Seriously, I almost made the headline of this recap, "Nobody On Lost Is Happy In Love Except For Woody Allen." Or maybe some kind of joke about how Woody Allen relates to the show's famous daddy issues. I feel like we discovered new depths to Keamy, just before he died a second time. And it was nice to see shifty old Mikhail one more time, too.
So the above clip, where Jin gets to see his daughter for the first time, is really the main moment when the island storyline actually hums into life and I start to care what's going on. A big crux of this final season seems to be that Aaron and Ji Yeon are both growing up without knowing their real parents, and Jin's reaction to seeing his daughter for the first time really did underscore how tragic this is. Ji Yeon will grow up thinking that her parents were evil jerks who abandoned her. When in fact, all they wanted was to reunite and get back to her.
I have a feeling the Sun/Jin storyline is going to be one of Lost's most unsatisfying — but I hope I'm proved wrong. It's looking like they're going to keep just missing each other, over and over, until finally they get reunited in the backdrop of some climactic scene where The Ghost Of Jacob and the Man In Black discuss the nature of faith and fate vs. free will. (This isn't based on spoilers, just on how the show's been going so far.) I feel like last night's episode was our very last opportunity to give us some Sun/Jin closure, and instead we got wheel-spinning and plot-hammering.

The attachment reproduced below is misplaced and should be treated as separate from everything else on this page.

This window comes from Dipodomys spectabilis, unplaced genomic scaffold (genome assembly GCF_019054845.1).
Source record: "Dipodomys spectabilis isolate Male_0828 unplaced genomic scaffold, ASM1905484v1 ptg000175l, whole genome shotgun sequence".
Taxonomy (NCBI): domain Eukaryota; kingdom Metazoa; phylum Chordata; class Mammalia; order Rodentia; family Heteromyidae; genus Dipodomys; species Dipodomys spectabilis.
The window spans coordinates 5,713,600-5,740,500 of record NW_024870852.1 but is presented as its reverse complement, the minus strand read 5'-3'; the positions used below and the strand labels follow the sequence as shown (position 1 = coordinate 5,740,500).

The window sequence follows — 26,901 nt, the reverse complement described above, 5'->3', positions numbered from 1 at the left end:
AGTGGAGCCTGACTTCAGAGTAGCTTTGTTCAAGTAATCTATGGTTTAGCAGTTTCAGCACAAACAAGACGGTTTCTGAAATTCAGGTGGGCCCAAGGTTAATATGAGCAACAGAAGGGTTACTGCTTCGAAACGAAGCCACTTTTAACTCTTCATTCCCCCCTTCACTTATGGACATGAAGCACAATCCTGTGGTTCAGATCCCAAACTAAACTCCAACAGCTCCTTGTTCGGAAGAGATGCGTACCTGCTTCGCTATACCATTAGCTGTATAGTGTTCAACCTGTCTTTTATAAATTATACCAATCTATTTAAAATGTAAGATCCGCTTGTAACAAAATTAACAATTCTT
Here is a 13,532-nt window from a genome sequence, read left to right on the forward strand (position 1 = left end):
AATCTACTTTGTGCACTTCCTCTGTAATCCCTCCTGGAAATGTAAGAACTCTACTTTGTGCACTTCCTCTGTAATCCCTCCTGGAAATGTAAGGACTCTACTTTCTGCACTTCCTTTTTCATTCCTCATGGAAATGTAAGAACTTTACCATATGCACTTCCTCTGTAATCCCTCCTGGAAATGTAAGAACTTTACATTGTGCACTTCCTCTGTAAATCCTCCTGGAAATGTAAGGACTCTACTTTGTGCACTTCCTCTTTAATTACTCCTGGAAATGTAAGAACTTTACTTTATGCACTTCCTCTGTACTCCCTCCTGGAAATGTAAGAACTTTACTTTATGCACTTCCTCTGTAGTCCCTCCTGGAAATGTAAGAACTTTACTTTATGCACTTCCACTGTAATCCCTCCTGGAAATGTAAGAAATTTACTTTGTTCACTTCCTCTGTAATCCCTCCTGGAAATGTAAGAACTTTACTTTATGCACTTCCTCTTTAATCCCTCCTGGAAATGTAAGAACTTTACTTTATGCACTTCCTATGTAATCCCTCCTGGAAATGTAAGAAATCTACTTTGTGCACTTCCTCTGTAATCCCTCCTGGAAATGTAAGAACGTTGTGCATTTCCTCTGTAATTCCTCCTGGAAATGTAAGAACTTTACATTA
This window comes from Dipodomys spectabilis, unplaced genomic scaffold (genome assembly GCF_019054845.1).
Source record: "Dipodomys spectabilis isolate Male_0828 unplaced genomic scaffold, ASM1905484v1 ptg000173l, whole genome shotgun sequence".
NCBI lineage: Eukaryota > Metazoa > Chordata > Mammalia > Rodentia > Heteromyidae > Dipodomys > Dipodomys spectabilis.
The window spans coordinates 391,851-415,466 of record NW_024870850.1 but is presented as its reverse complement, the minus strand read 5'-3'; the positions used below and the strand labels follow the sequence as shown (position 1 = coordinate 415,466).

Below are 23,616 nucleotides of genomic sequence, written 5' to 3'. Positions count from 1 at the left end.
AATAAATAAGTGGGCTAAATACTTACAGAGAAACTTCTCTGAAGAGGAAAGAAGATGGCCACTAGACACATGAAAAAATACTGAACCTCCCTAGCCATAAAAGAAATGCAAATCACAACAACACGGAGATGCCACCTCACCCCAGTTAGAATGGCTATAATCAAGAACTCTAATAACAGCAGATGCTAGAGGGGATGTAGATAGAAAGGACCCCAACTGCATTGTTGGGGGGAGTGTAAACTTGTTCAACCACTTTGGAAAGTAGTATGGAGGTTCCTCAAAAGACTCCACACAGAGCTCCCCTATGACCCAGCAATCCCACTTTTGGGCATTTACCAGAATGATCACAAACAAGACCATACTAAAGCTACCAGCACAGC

Maybe the scene where Jin sees his baby daughter should have been the episode's first scene instead of towards the end, and we should have seen something interesting happen as a result — like Jin makes a pivotal decision because he saw his baby daughter for the first time. Instead, Jin does nothing, and that's our only payoff the whole episode. (/Wednesday Morning Quarterbacking)
But at least the theme of children growing up without their parents got advanced a bit — Claire reveals the heart of why she's been such a crazy tangle-head lately: She knows that Aaron won't even know who she is when she gets back to him, and he probably thinks Kate is his mum. And that revelation leads to the best news of all — Smokey gives Claire tacit permission to kill Kate (nice twist on Daniel Faraday's maxim) as soon as Kate has lured the other "candidates" to Locke's Army. Let's hope Claire gets to follow through.
And then, of course, we discover there's a third baby who might grow up without knowing his father: Charlie, the son of Desmond and Penny, who presumably is left in the lurch after Desmond is kidnapped, drugged and taken back to the island by Penny's dad. Is the Desmond-and-Penny story doomed to end tragically? The promo for next week's episode, with the "Love LOST" tag, certainly seems to imply that's the case.
One other thing occurs to me about the differences between seasons one and six of Lost: The biggest characters are now routinely kept apart for huge stretches of time. Jack and Locke have barely shared any screen time in the past few years. (Once at the start of season four, once at the end of season four, and briefly during season five, plus a brief L.A.-verse scene.) Jack and Sawyer don't talk any more, except for Sawyer kicking Jack in the face. Hurley and Sawyer haven't had a conversation in ages either. And of course, Jin and Sun are tragically separated. It's hard to evoke the show's first season, when everybody was all together, when the characters never meet each other these days.
So what did you think?